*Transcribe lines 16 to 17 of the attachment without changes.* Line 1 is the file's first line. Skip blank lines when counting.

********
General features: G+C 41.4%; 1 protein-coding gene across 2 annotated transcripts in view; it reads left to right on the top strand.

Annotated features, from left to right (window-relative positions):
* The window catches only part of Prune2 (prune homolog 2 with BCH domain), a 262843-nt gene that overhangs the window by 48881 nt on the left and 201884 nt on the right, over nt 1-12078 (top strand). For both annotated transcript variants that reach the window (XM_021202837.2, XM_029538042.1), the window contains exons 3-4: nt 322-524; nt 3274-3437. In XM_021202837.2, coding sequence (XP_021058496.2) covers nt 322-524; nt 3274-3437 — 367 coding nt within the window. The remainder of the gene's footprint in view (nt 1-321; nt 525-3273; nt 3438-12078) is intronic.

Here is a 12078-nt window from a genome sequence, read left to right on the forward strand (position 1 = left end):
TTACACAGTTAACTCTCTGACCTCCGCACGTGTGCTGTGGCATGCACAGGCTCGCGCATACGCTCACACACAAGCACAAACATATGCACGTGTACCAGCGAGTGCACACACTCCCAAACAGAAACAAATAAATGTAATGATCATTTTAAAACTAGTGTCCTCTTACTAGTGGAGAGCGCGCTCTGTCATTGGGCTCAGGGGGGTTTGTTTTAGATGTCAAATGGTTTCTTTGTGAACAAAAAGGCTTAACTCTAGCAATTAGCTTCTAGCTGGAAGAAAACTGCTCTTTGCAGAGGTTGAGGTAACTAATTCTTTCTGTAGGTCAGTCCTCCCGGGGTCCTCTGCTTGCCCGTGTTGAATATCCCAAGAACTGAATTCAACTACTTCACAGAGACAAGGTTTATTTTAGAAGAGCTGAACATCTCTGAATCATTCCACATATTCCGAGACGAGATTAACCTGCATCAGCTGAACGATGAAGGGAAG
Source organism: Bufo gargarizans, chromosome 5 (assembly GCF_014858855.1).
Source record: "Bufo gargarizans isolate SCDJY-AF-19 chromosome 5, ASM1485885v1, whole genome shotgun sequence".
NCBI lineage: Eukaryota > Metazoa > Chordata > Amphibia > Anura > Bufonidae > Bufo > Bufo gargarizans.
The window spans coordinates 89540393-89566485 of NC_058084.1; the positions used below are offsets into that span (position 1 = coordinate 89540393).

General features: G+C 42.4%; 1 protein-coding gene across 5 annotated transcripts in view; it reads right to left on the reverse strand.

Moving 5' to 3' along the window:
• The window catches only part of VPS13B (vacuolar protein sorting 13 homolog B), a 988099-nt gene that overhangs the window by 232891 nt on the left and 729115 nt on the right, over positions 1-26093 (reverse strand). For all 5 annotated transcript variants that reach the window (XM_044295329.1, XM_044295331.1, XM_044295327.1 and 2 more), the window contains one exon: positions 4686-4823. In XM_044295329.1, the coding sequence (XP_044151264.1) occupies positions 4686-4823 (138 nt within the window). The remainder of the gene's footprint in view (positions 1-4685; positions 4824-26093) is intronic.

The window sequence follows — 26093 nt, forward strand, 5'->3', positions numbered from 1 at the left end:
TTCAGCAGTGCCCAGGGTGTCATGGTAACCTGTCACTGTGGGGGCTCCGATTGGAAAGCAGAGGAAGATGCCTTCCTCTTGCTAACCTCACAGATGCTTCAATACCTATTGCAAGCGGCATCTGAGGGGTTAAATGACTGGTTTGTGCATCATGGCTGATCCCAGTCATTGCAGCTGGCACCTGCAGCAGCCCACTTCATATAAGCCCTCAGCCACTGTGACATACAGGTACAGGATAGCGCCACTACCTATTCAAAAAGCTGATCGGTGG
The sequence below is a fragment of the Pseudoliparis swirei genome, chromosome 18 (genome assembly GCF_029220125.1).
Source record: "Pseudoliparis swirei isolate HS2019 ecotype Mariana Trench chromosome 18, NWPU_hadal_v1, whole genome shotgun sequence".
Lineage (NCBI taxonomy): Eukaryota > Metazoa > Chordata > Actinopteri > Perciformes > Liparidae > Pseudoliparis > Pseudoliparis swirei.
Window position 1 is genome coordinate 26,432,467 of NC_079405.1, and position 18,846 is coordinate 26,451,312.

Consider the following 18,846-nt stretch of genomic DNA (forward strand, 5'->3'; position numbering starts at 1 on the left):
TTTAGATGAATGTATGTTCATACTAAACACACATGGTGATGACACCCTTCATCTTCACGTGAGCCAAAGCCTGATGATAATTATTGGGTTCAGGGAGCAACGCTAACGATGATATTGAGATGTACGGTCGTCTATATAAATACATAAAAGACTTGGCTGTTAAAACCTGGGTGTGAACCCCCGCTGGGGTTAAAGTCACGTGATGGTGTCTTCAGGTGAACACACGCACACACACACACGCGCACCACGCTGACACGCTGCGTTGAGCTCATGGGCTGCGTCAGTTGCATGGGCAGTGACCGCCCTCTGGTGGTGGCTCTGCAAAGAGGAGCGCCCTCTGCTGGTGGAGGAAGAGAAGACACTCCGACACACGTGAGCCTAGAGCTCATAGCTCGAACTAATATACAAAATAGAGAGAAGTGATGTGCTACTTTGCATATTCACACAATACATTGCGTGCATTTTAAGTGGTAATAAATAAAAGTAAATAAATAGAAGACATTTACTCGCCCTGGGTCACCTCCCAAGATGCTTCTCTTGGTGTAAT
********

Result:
Source record: "Pseudoliparis swirei isolate HS2019 ecotype Mariana Trench chromosome 18, NWPU_hadal_v1, whole genome shotgun sequence".
Lineage (NCBI taxonomy): Eukaryota > Metazoa > Chordata > Actinopteri > Perciformes > Liparidae > Pseudoliparis > Pseudoliparis swirei.